ROBERTSON (voice over): Gas just came back to Kramatorsk, a boon of Battlefield games. Maria, a 70-year old pensioner wasn't expecting it had

bought a wood burning stove. It was hard without gas, she tells us and now thanks to God, we're OK, but for how long?

ROBERTSON (on camera): When the government turned the gas back on here at the beginning of November. They did it without any big announcement,

because like every other critical service here gas depends on electricity and that's what Russia's targeting.

ROBERTSON (voice over): When I met the mayor here three months ago, he was urging residents to leave ahead of winter.

OLEKSANDR HONCHARENKO, KRAMATORSK, MAYOR OF UKRAINE: We don't have on have fire gas at all and it's not possible to repair gas lines.

ROBERTSON (voice over): When we meet now he tells me the population has actually increased by 30 to 35,000 people, over 80,000 totals. Residents

returning home even though the situation because Russia is targeting the power grid is much more precarious. Lives he fears may be lost in what he

expects to be the harshest winter since independence 30 years ago.

HONCHARENKO: Country electricity disappears cities are plunged into darkness. Anything can happen. Boilers can stop gas distribution, networks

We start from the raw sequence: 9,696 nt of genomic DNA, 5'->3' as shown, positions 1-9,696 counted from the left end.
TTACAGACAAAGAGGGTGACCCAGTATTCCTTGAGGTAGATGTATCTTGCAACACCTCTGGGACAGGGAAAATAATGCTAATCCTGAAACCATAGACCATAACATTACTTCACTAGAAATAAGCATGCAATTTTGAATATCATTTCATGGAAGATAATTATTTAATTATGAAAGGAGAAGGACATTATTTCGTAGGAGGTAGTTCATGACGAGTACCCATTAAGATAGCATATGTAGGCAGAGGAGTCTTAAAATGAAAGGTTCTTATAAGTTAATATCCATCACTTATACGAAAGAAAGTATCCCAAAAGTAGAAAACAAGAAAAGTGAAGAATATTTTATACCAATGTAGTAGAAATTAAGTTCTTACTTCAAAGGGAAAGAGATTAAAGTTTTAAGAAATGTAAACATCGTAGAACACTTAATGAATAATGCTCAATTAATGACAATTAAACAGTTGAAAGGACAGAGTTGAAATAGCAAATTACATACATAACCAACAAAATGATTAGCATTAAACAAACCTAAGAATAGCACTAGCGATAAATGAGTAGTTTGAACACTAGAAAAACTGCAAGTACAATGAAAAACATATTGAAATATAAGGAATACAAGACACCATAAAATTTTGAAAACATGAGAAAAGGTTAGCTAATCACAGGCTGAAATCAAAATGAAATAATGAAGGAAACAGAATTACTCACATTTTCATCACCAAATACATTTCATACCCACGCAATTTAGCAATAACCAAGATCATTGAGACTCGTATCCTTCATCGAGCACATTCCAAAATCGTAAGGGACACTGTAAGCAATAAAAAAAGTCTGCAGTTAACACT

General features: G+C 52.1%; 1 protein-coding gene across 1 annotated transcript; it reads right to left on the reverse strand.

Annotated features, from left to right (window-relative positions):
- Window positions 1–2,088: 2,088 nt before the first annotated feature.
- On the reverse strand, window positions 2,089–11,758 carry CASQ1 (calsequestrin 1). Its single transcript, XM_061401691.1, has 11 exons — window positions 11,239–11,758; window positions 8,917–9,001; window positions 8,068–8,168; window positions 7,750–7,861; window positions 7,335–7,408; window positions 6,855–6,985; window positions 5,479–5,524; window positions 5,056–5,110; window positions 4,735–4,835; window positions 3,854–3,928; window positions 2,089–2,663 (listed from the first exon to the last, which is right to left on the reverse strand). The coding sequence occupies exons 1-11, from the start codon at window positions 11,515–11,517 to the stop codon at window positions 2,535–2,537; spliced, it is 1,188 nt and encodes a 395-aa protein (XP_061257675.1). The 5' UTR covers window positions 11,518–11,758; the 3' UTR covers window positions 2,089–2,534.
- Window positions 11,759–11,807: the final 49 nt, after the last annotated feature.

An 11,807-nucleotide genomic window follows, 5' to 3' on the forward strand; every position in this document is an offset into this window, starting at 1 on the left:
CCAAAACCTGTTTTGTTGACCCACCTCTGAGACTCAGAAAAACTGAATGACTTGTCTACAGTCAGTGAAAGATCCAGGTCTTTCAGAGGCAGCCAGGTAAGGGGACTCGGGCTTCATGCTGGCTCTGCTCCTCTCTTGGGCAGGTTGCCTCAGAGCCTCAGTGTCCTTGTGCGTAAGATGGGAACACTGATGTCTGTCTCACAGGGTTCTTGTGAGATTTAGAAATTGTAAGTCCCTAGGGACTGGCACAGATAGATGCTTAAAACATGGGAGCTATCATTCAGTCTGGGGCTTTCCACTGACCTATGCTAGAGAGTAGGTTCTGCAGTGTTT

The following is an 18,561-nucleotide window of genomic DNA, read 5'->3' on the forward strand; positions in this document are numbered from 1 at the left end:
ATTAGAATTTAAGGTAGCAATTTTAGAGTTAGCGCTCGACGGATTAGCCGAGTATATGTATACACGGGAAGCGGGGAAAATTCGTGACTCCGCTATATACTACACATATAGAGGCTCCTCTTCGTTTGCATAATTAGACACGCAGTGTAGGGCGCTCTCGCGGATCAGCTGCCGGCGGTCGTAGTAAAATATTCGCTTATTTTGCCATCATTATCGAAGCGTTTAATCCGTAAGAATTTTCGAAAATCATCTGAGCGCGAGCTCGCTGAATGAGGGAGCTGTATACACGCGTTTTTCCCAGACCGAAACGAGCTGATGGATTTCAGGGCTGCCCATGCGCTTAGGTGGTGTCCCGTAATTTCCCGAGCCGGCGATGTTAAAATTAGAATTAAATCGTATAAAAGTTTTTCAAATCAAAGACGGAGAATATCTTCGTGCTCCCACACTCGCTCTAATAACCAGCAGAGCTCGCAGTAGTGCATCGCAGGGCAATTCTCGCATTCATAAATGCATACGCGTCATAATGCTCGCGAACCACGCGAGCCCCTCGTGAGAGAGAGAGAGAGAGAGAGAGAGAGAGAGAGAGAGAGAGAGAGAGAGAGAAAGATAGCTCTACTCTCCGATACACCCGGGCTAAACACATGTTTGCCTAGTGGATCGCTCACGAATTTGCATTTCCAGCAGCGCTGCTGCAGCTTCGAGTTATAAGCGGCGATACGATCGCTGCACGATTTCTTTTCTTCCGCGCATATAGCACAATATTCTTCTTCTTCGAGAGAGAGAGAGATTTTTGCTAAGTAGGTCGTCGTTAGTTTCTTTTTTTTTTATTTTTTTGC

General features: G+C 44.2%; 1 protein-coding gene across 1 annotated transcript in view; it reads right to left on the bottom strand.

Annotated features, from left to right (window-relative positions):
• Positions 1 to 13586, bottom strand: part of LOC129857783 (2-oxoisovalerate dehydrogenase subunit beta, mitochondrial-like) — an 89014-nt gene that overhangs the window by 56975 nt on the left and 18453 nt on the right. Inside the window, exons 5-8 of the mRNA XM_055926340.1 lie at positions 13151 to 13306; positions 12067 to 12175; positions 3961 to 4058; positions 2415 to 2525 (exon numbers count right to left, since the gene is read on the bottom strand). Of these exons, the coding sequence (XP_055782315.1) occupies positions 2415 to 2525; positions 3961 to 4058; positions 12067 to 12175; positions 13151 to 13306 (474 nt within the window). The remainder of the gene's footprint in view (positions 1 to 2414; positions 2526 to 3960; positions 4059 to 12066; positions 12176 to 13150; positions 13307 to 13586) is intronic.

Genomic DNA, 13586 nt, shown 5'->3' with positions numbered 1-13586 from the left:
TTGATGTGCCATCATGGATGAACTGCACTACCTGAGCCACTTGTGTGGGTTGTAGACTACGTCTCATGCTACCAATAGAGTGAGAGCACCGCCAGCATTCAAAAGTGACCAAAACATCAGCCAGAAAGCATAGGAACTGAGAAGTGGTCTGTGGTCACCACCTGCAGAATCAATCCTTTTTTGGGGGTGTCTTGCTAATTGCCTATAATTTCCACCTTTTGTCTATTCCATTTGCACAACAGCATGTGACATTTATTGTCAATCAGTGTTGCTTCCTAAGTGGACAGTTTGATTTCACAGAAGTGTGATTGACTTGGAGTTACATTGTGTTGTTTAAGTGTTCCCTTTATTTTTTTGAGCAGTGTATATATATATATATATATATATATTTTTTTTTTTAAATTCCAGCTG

can stop, it can be left without everything, even without heat.

ROBERTSON (voice over): Keeping warm is on everyone's minds this factory making heating logs from sunflower seeds demand outstripping capacity.

UNIDENTIFIED MALE: Our requests have gone up three or fourfold. We don't have enough trucks for deliveries.

ROBERTSON (on camera): They're working at full capacity here everything that's ready shipped out immediately, but the whole system here extremely

vulnerable. The electricity could go off at any moment.

ROBERTSON (voice over): Every log delivered a few hours spared from the cold. Each sacks perhaps a week's peace of mind.

ROBERTSON (on camera): Did you got everything that you ordered?

ROBERTSON (voice over): His answer everything, everything all good, perfect, I don't have words. Food is also on people's minds this winter

mostly pensioners, mostly poor, bundle up against the cold a free bread distribution, tempting them out of frigid homes.

If they help us like they do here, it will be fine. 84-year old Julia tells us. I'm a child of World War Two, she says. We were cold hungry, but we